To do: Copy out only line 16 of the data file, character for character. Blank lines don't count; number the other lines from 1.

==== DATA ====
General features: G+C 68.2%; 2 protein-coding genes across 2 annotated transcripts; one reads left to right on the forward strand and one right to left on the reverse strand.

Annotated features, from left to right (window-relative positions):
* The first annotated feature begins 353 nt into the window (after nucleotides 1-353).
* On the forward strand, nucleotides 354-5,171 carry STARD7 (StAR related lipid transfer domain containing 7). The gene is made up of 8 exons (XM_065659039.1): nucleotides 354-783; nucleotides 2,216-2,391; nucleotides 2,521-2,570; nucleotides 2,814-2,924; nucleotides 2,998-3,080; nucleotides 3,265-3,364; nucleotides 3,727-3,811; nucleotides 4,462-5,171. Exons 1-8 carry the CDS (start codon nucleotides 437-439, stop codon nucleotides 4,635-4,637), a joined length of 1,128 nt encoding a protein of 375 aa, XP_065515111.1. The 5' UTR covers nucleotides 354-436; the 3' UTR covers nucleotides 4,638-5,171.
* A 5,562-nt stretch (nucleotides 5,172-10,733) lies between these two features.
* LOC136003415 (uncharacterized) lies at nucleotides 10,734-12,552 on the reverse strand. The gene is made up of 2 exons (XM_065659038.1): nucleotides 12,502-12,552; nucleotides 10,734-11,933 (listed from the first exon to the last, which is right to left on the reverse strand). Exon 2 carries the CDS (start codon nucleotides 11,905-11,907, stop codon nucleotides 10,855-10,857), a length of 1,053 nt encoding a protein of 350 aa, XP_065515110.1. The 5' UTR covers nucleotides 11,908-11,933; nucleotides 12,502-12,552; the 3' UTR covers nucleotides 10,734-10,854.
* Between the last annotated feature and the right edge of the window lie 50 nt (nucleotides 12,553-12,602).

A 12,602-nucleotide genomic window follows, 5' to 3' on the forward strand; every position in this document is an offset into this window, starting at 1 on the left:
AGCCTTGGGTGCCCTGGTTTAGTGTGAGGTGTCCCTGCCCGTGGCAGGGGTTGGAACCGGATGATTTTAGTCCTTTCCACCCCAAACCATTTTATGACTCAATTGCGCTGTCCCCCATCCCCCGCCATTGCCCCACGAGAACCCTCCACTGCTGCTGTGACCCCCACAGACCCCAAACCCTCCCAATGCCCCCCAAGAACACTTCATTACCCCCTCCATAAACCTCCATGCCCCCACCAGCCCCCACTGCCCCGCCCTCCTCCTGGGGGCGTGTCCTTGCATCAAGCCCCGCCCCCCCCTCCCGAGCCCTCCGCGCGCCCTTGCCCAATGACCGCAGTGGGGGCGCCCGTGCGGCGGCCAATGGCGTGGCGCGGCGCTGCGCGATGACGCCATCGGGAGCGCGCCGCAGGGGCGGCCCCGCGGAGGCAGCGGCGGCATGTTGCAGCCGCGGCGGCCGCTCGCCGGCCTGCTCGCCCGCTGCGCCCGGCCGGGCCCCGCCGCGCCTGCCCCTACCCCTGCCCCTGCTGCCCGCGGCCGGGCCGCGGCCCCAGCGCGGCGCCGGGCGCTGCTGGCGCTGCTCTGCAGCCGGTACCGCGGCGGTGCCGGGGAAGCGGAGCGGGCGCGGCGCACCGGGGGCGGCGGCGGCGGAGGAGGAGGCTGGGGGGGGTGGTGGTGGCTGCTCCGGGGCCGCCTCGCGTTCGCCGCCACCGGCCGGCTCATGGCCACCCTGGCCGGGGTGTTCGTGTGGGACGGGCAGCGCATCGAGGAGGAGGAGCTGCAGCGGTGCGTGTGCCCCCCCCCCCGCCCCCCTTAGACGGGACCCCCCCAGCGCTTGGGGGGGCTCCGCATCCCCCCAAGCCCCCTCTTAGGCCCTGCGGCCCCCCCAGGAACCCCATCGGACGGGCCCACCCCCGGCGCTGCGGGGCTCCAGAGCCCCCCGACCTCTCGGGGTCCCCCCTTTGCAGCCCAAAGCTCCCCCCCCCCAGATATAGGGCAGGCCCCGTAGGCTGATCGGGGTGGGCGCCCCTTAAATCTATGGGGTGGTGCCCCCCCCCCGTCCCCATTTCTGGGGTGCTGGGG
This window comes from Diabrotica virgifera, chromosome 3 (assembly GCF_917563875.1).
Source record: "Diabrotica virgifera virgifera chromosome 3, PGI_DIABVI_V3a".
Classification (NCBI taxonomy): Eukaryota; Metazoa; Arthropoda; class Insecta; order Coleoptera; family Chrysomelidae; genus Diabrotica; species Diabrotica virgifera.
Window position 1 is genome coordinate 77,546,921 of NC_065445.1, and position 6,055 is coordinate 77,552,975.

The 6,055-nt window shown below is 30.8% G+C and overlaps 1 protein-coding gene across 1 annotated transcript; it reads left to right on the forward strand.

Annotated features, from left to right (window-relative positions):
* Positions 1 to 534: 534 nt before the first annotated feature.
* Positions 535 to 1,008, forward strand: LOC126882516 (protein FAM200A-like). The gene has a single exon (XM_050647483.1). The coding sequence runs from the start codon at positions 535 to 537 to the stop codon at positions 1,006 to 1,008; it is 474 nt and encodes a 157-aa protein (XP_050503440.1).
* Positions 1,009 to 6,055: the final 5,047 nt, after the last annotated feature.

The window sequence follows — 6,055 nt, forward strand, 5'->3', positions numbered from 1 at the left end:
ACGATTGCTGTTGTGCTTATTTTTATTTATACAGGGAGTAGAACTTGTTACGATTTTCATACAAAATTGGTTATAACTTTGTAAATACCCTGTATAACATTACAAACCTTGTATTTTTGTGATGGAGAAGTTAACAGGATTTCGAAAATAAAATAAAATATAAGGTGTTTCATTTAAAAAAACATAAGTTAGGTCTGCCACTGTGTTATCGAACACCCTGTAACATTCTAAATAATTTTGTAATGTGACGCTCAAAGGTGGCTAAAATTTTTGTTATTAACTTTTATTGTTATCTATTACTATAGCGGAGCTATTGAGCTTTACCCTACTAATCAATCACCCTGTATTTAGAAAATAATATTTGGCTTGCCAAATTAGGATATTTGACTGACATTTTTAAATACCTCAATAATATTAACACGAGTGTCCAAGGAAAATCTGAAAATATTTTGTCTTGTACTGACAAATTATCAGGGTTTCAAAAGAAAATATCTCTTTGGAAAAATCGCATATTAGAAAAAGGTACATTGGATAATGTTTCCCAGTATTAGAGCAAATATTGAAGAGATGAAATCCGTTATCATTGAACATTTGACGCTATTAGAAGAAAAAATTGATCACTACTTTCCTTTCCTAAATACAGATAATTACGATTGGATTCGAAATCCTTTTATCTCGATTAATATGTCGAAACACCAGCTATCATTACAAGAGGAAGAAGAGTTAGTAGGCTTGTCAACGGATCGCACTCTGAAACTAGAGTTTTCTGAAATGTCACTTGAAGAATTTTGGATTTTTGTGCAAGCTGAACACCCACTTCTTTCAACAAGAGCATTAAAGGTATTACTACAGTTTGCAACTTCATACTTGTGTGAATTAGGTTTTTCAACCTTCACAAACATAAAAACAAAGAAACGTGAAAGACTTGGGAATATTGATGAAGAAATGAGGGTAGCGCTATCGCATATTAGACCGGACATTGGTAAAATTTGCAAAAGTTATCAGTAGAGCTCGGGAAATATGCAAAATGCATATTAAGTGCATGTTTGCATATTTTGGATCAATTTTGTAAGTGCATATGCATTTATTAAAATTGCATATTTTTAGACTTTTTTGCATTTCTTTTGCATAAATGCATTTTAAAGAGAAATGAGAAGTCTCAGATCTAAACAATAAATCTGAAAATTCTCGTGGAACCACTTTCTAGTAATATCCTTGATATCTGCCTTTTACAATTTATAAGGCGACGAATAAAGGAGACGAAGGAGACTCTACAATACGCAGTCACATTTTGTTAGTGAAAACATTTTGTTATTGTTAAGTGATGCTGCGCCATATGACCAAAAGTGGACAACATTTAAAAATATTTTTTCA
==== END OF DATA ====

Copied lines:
* Positions 1 to 534: 534 nt before the first annotated feature.